The Grass is Flourishing on My Side

This article was first published in The Western Gazette. The original article can be found here

It’s supposed to be the only expense that makes you richer. It’s about finding yourself and becoming self-reflective. It’s also something that when you do it, we want to share with the people in our lives — but people, I have learned, don’t want to hear your stories.

My relationship with travelling is a fond one. I have spent my last three summers exploring — from the great white north of the Yukon, the West-Midlands of England, to the land down-under — I have only seen a fragment of the world. I have, unabashedly, done the stereotypical Europe backpacking trip. Hostels became by best friend and I proudly wear the flags of the countries I have explored on my back.

By virtue of who I am, I wear my heart on my sleeve, but there is no doubt that over the years, my travels have changed me — because they have. They gave me my independence. They have opened my eyes to new experiences. They have also, unexpectedly, made me quieter.

In the middle of all of the incredible experiences I was having, I realized I wasn’t ready for one of the harsher realities of travelling. It startled me to realize that the grass was greener on the other side — green with envy, that is.

I began to notice that not everyone wanted to hear my stories. Not everyone wanted to know that I have been places where they have never been, or worse, where they may never go. Upon returning home after my second summer in Europe, many acquaintances greeted me with variations of “I saw you travelled this summer — I’m so jealous.”

To me, there was so much left unsaid in those statements. There was a an untold accusation that because I had travelled, I must be privileged. There was an overwhelming feeling of “we’re glad you did that, and that’s great for you — but we don’t want to hear about it.”

There were of course, the handful of people who actually wanted to hear about my stories. These are the people that made me realize that in the process of sharing my experiences, I was growing. It was in these conversations, I was able to be self-reflective. However, I still had to be careful. Anecdotes that began with “When I was in Prague,” “Once, in Paris,” or “When I was living in England,” would instantly be deemed as pretentious, and even I couldn’t pretend otherwise.

Instead, I learned how to internalize my stories. I learned that people didn’t want to hear how their judgments on me were inaccurate. There was no point explaining that I worked full-time jobs during my summers in these new places. The struggles of moving to a new country alone were dismissed, because after all, wasn’t I was seeing the world? The very real experiences of culture-shock were never heard, because there was the feeling that no one wanted to listen in the first place.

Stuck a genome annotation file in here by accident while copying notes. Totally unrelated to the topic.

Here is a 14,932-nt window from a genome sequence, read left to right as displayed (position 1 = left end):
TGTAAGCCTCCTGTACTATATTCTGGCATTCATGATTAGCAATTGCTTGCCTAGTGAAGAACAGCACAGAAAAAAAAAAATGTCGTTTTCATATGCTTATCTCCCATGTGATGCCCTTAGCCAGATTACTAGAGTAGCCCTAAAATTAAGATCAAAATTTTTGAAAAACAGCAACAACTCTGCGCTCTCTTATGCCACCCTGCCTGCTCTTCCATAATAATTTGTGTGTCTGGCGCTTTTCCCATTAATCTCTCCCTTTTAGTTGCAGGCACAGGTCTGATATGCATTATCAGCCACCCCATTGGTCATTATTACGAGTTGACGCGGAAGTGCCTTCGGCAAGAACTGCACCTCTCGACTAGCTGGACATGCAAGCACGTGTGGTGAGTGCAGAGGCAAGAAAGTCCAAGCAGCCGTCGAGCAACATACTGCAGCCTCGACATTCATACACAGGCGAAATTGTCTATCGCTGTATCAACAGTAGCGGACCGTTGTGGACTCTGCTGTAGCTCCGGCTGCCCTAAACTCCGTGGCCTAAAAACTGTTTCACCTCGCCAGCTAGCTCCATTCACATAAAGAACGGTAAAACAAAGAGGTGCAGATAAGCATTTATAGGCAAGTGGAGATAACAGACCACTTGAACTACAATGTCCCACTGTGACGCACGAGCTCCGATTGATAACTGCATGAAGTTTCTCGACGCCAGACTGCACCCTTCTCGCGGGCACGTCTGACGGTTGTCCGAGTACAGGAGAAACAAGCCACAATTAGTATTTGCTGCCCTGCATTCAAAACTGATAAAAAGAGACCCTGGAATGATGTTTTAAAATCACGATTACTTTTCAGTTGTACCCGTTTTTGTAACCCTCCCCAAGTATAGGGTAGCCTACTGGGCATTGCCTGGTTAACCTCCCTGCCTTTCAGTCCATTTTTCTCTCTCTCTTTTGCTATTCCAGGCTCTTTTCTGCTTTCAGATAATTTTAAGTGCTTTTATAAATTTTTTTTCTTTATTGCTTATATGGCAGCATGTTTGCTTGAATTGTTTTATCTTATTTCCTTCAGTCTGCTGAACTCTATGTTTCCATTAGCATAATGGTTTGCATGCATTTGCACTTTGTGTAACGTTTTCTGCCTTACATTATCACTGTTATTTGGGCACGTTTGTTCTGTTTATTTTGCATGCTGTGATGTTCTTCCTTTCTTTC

Even now, as I write this, I hear the criticisms I already know I’m going to get. She’s complaining about such a first-world problem. Oh, because moving to England must have been SO hard as a born-Canadian. At least she got to travel.

The worst part about realizing these thoughts that trickle through the minds of those around me, is realizing that I echo them. By sharing my stories, I fear I make people uncomfortable because they haven’t experienced the same things that I have. I am wary of sounding pretentious.

Recently, I began to realize that in being quieter, I forgot the importance of being able to acknowledge my growth. I began to notice the tendencies in myself and my peers to belittle ourselves, because we are too scared of making people uncomfortable with our accomplishments. We are afraid to be proud of ourselves, because there is narcissism attached to sharing our successes and experiences.

We live in a society that wants to know that we are doing well, but not too well. The grass is consistently greener with envy on the other side, for fear that our peers are going more places, doing more incredible things, and experiencing the world in a way that we might be failing to.

I want to challenge that. I am tired of being quiet. There is of course, a balance between humility and expression. I have realized, however, that the phrase ‘the grass is greener on the other side’ is there to remind us of the fact that we should appreciate what we do have.

There are always going to be people who are envious of our successes — whether they come in the form of travel, a new job, or in finding happiness. I don’t know how to propose we change this dialogue. I don’t have many answers.

What I do know, is this: the grass is flourishing on my side, and I’m no longer scared to share that.

Jenny Jay